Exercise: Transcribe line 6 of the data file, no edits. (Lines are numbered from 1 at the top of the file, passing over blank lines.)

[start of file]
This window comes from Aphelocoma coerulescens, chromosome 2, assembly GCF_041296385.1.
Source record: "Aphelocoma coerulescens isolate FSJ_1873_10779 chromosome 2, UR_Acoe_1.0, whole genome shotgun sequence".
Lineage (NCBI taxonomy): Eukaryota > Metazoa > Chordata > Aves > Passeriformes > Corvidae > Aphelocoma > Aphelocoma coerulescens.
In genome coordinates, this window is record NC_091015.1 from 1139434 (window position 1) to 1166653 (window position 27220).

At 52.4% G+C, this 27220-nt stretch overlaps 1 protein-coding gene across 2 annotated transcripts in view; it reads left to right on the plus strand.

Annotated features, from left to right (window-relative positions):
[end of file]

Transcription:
Annotated features, from left to right (window-relative positions):